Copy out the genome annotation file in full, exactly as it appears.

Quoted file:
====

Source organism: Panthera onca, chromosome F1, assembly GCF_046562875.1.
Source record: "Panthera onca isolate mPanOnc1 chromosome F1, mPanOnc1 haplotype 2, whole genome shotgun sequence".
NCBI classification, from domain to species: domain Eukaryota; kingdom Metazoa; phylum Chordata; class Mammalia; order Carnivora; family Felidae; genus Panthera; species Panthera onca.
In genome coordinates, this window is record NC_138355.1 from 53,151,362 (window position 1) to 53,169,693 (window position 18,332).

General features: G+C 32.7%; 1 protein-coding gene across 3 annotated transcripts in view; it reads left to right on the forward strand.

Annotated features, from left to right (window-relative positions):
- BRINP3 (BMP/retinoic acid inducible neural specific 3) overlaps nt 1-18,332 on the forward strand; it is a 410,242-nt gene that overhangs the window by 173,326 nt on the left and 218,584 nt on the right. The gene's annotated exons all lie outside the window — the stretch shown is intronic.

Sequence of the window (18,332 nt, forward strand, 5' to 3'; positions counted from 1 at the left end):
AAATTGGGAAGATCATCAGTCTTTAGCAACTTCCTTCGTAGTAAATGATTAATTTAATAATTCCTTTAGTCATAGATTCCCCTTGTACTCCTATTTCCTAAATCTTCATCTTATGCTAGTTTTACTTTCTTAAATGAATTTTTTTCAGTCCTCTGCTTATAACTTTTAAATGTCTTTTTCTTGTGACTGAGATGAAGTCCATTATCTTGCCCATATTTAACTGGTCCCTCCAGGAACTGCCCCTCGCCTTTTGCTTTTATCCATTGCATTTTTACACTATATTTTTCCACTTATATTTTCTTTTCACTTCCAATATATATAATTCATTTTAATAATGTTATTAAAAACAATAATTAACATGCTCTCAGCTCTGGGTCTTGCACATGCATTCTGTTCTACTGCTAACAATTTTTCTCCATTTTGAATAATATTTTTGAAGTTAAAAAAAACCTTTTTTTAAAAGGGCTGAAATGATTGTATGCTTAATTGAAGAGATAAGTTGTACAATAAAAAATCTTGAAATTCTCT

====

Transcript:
Source organism: Panthera onca, chromosome F1, assembly GCF_046562875.1.
Source record: "Panthera onca isolate mPanOnc1 chromosome F1, mPanOnc1 haplotype 2, whole genome shotgun sequence".
NCBI classification, from domain to species: domain Eukaryota; kingdom Metazoa; phylum Chordata; class Mammalia; order Carnivora; family Felidae; genus Panthera; species Panthera onca.
In genome coordinates, this window is record NC_138355.1 from 53,151,362 (window position 1) to 53,169,693 (window position 18,332).

General features: G+C 32.7%; 1 protein-coding gene across 3 annotated transcripts in view; it reads left to right on the forward strand.

Annotated features, from left to right (window-relative positions):
- BRINP3 (BMP/retinoic acid inducible neural specific 3) overlaps nt 1-18,332 on the forward strand; it is a 410,242-nt gene that overhangs the window by 173,326 nt on the left and 218,584 nt on the right. The gene's annotated exons all lie outside the window — the stretch shown is intronic.

Sequence of the window (18,332 nt, forward strand, 5' to 3'; positions counted from 1 at the left end):
AAATTGGGAAGATCATCAGTCTTTAGCAACTTCCTTCGTAGTAAATGATTAATTTAATAATTCCTTTAGTCATAGATTCCCCTTGTACTCCTATTTCCTAAATCTTCATCTTATGCTAGTTTTACTTTCTTAAATGAATTTTTTTCAGTCCTCTGCTTATAACTTTTAAATGTCTTTTTCTTGTGACTGAGATGAAGTCCATTATCTTGCCCATATTTAACTGGTCCCTCCAGGAACTGCCCCTCGCCTTTTGCTTTTATCCATTGCATTTTTACACTATATTTTTCCACTTATATTTTCTTTTCACTTCCAATATATATAATTCATTTTAATAATGTTATTAAAAACAATAATTAACATGCTCTCAGCTCTGGGTCTTGCACATGCATTCTGTTCTACTGCTAACAATTTTTCTCCATTTTGAATAATATTTTTGAAGTTAAAAAAAACCTTTTTTTAAAAGGGCTGAAATGATTGTATGCTTAATTGAAGAGATAAGTTGTACAATAAAAAATCTTGAAATTCTCT